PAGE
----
Two powerful tornadoes that ripped through central Tennessee on Tuesday killed 24 people, according to the state's Emergency Management Authority.
In Nashville, Tennessee's biggest city, the tornadoes caused widespread damage to homes and other buildings.
The storm hit after midnight and moved so quickly that many people sleeping didn't have time to take shelter, US media report.
President Donald Trump confirmed he planned to visit the state on Friday.
The number of missing people decreased from 88 on Tuesday to 22 on Wednesday after search and rescue efforts continued overnight, Putnam county Mayor Mayor Randy Porter said.
An earlier death toll of 25 was revised after one person's death was found to be unrelated to the storm.
The scene in Nashville is "like a war zone", one resident told the BBC.
One couple in Cookeville told CBS that they tried to shelter in their bathtub.
"We were flying in the air, into the trees back there, where once we hit those trees, the house... it just exploded. The house just disintegrated," Seth Wells said.
"I have no clue how we survived, it was like Wizard of Oz."
Much of the damage is centred in Putnam County - 80 miles (130km) east of Nashville - where 18 deaths, including five children, were reported.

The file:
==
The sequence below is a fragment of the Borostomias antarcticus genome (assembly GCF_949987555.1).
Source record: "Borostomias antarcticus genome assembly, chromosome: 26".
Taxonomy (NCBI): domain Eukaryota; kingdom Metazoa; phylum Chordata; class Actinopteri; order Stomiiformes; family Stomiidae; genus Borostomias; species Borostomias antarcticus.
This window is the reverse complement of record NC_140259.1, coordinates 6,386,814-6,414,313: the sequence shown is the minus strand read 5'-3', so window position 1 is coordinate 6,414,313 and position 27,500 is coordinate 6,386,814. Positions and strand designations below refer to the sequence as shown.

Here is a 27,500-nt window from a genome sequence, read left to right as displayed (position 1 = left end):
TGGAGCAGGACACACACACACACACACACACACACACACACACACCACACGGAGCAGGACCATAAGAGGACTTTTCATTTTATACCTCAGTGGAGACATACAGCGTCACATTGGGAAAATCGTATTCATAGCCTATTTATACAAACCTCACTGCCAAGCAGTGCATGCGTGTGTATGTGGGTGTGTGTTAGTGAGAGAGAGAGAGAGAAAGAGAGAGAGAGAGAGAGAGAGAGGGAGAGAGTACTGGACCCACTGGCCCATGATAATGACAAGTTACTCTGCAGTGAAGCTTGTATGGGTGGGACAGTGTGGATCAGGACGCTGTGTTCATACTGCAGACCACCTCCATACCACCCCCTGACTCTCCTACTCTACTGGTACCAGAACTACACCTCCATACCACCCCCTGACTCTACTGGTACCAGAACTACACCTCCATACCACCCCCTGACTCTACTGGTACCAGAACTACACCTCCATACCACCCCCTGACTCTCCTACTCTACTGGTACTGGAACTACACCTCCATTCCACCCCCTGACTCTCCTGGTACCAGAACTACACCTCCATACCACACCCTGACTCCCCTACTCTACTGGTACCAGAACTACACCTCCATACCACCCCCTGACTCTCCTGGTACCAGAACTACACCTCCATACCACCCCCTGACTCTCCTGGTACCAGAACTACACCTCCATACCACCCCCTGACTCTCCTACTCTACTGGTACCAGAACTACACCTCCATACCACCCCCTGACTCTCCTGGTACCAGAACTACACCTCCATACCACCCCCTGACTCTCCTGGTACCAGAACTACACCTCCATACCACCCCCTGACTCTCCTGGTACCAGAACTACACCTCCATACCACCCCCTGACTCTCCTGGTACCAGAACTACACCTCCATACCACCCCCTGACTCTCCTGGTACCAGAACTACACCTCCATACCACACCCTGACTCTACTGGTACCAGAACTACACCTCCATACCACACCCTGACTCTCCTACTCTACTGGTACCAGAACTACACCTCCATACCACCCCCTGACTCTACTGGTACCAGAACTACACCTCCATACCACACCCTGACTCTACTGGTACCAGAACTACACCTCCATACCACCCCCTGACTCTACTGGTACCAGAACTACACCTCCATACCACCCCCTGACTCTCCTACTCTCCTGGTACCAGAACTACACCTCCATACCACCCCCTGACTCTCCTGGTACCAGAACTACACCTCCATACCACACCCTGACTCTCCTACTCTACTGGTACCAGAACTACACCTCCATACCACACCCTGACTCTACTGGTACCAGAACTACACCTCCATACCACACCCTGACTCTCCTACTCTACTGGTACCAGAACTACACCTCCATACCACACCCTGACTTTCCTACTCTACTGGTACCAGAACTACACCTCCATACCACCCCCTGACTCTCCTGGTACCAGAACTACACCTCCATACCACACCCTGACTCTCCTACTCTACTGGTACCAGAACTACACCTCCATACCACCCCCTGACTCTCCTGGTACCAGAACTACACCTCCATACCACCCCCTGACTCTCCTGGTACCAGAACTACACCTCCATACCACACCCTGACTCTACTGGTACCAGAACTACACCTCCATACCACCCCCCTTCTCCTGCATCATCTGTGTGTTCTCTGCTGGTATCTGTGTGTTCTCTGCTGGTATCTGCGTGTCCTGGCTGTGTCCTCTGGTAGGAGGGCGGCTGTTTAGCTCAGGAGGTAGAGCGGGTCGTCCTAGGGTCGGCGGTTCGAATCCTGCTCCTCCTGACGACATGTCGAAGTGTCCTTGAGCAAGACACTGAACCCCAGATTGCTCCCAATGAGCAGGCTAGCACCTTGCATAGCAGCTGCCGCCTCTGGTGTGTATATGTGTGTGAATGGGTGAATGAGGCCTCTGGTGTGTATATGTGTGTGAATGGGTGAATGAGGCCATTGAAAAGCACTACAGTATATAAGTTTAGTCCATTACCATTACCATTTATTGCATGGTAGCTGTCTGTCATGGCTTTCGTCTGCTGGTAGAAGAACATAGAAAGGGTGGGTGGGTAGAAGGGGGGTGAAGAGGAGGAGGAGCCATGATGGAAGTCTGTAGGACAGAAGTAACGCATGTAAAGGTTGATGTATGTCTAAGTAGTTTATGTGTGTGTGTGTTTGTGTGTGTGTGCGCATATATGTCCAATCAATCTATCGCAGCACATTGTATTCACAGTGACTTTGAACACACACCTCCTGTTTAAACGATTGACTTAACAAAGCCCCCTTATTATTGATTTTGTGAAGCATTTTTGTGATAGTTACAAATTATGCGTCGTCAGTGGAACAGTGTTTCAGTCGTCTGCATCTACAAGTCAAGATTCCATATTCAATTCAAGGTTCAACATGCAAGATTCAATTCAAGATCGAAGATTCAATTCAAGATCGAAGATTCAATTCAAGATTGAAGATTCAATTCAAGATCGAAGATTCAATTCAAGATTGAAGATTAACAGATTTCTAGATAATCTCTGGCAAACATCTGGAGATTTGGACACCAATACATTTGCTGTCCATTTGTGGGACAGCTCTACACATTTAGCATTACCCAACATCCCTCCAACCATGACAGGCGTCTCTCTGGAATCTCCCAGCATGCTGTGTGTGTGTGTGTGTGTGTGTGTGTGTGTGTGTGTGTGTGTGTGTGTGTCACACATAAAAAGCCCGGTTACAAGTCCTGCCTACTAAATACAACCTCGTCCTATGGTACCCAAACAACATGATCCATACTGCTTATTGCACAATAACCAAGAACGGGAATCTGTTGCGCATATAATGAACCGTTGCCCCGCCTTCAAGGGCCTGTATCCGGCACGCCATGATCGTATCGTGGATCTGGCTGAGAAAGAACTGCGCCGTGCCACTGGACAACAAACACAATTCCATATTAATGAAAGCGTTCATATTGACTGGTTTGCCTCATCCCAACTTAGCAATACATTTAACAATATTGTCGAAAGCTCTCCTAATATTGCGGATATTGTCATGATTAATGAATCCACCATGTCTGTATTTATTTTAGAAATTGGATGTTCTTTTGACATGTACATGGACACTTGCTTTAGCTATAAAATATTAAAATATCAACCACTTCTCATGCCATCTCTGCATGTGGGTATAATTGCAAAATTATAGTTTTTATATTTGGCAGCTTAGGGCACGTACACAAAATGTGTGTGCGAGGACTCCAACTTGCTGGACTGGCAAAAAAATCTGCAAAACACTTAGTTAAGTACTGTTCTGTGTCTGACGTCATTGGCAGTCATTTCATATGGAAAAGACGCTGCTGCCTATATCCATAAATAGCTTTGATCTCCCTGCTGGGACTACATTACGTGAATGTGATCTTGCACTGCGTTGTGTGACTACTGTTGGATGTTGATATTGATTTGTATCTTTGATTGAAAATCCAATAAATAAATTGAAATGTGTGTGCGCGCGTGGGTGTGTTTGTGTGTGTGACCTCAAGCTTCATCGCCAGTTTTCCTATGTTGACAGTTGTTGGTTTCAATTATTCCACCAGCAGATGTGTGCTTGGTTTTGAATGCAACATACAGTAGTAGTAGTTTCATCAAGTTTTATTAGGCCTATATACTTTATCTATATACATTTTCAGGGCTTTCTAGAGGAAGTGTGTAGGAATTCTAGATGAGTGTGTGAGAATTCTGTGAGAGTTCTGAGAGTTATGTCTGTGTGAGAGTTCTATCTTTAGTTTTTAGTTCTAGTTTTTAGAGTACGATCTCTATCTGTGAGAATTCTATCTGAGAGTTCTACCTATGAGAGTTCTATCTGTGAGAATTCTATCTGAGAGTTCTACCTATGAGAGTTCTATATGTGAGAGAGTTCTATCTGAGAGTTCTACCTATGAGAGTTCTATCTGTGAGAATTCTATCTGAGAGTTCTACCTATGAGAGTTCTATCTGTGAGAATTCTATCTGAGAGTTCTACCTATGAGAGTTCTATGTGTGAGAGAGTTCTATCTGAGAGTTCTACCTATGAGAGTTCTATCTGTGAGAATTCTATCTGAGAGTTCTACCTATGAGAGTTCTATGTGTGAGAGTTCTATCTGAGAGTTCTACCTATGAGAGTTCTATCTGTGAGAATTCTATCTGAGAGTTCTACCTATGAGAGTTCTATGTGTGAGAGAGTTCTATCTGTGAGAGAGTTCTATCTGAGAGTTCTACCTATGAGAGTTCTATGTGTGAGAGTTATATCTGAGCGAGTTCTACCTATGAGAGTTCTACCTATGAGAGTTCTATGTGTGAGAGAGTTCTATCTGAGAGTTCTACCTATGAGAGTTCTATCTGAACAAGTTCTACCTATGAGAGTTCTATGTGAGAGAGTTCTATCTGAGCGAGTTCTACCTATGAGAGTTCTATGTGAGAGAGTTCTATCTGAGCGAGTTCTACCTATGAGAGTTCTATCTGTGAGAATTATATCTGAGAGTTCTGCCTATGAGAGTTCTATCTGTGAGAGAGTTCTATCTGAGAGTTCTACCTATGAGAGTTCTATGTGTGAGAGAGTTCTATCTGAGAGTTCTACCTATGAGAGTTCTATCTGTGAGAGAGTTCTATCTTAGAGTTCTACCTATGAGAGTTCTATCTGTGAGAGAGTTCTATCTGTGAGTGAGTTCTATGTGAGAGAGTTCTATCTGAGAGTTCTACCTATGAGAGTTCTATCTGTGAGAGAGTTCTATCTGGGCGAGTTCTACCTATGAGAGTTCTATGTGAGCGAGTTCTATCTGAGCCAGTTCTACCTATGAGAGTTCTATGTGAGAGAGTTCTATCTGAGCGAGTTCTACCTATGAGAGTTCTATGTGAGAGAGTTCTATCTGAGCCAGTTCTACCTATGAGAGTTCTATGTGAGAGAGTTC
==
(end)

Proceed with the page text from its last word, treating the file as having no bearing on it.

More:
In Wilson County, three people died, as well as two people in Davidson County and one in Benton.
A state of emergency remains in place, and several counties are working to clear debris and fallen trees.
Five shelters are open, and about 40,000 people remain without power.
Nashville's Emergency Operations Centre said it had opened a shelter with running water in a farmers' market to help displaced residents.
Nashville Mayor John Cooper said the city was "devastated" and urged people to "lend a helping hand" to neighbours.
There was also "significant damage" to John C Tune Airport, about eight miles from the city centre, the airport said.
The National Weather Service reported that winds of 165mph hit Nashville. The storms were the deadliest to hit Tennessee since 2011, according to the Weather Channel.
Music stars Taylor Swift and Dolly Parton tweeted their support for those affected.
"My heart is with everyone in Tennessee who has been affected by the tornados. Sending you my love and prayers," wrote Taylor Swift.
The city's schools, courts and transport lines closed on Tuesday because of the damage, officials said.
Election polling sites located at schools opened for Super Tuesday, but four polling stations were moved.
Tennessee was one of 14 US states holding primary contest votes on Super Tuesday to select a Democratic nominee to stand in November's presidential election.